In the future, when investors look back at the year that represented the turning point for clean energy, 2016 may be it.
The industry overall is growing at a breath-taking pace, but perhaps not for the reason that some investors think. Energy storage, rather than solar power and wind power, are the real factors that are driving a revolution across the electrical power industry.
Energy storage changes the equation, not only in the renewables space, but in the conventional utility space as well.
The concepts of spin/non-spin reserve costs, peaker prices, and a variety of other conventional concerns for utilities lose meaning in the context of efficient and cost-effective energy storage. While energy storage was available previously, it’s only today that costs are coming down substantially.
Tesla’s economies of scale on battery storage are well-known, but small start-ups like Orison are finding innovative ways to lower costs. The graphic below from a recent EPRI presentation highlights the role that multiple layers of costs savings can play in creating economical battery storage.
Investors have often been disdainful of energy storage in the past. That’s a crucial mistake.
Like many ultimately revolutionary industries, energy storage was overhyped initially. The technology was not cheap enough initially to be ready for mass consumption by utilities either for in-front-of-the-meter or behind-the-meter storage previously.
That’s not uncommon though – biotech first started getting a lot of attention immediately after the dotcom bubble, but it took a decade before investors started to see major profits from the industry. Today, biotech is one of the hottest sectors in the market.
Energy storage appears to be taking the same path. Tesla is looking to vertically integrate with the Solar City acquisition for instance.
This is a risky play that may or may not work given the sporadic growing pains in Tesla’s core business. Outside of household names like Tesla, many small energy storage companies are developing rapidly as well.
Take my favourite energy storage story, above-mentioned Orison. The company has developed a plug-and-play battery which requires no installation, and is cheap enough to be attractive to either utility customers or residential adopters.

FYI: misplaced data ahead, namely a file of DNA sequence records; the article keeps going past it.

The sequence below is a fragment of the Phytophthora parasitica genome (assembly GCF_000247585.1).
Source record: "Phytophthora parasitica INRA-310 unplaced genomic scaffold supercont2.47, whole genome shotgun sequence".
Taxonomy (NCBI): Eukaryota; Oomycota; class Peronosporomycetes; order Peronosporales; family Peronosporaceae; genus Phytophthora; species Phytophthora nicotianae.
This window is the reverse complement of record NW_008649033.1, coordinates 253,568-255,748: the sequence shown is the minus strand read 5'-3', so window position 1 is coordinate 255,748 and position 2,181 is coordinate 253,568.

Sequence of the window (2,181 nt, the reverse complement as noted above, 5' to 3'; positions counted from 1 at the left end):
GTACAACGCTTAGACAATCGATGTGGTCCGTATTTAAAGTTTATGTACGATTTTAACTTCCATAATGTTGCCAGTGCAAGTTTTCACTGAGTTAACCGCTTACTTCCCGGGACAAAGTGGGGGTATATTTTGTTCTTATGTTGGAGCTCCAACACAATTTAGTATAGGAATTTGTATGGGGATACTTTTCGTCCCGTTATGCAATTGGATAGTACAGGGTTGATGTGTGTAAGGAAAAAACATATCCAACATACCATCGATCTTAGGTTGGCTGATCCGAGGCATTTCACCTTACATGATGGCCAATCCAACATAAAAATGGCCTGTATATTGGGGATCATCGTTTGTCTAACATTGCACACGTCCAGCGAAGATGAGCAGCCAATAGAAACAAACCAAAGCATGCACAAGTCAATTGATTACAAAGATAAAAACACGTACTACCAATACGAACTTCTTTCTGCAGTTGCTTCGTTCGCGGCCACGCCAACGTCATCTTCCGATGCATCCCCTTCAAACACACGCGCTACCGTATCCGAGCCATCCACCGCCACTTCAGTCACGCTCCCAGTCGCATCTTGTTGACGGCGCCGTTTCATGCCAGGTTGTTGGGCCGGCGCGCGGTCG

Orison’s battery is inexpensive enough that it makes sense in many areas of the country simply as a way to arbitrage differences in peak and off-peak electrical prices regardless of whether the user has solar power or not.
That’s a crucial point – if energy storage makes sense economically independent of renewables usage, it creates significant incentives for mass adoption.
Mass adoption is exactly what is likely to happen over the next couple of years. Orison is in the process of ramping up production and is now raising venture capital from select investors. Unfortunately, mass investors cannot invest directly in the most promising firms like Orison at present, but it’s likely they will be able to in a few years.
In 2020, when investors look back at the last decade, this may well be the year that energy storage hit its inflection point. The industry is seeing insane levels of demand growth both from utilities and non-utilities.
For instance, the residential and commercial business side of the market are more significant than many detractors believe. That market is small, but growing even faster than the utility side of the market is – a whopping 405% in 2015 for instance.
The market is likely to continue growing at pace. GTM Research, which produced the report on 2015 growth, is forecasting 1 gigawatt of installed storage by 2019 (up 5 fold from present levels), and 1.7 gigawatts by 2020. That will make the market worth roughly $2.5bn (£2bn) with plenty of runway for future growth. For now, investment options are limited outside of VCs and select industry players, but investors should definitely be watching the sector for the future.
This article originally appeared on OilPrice.com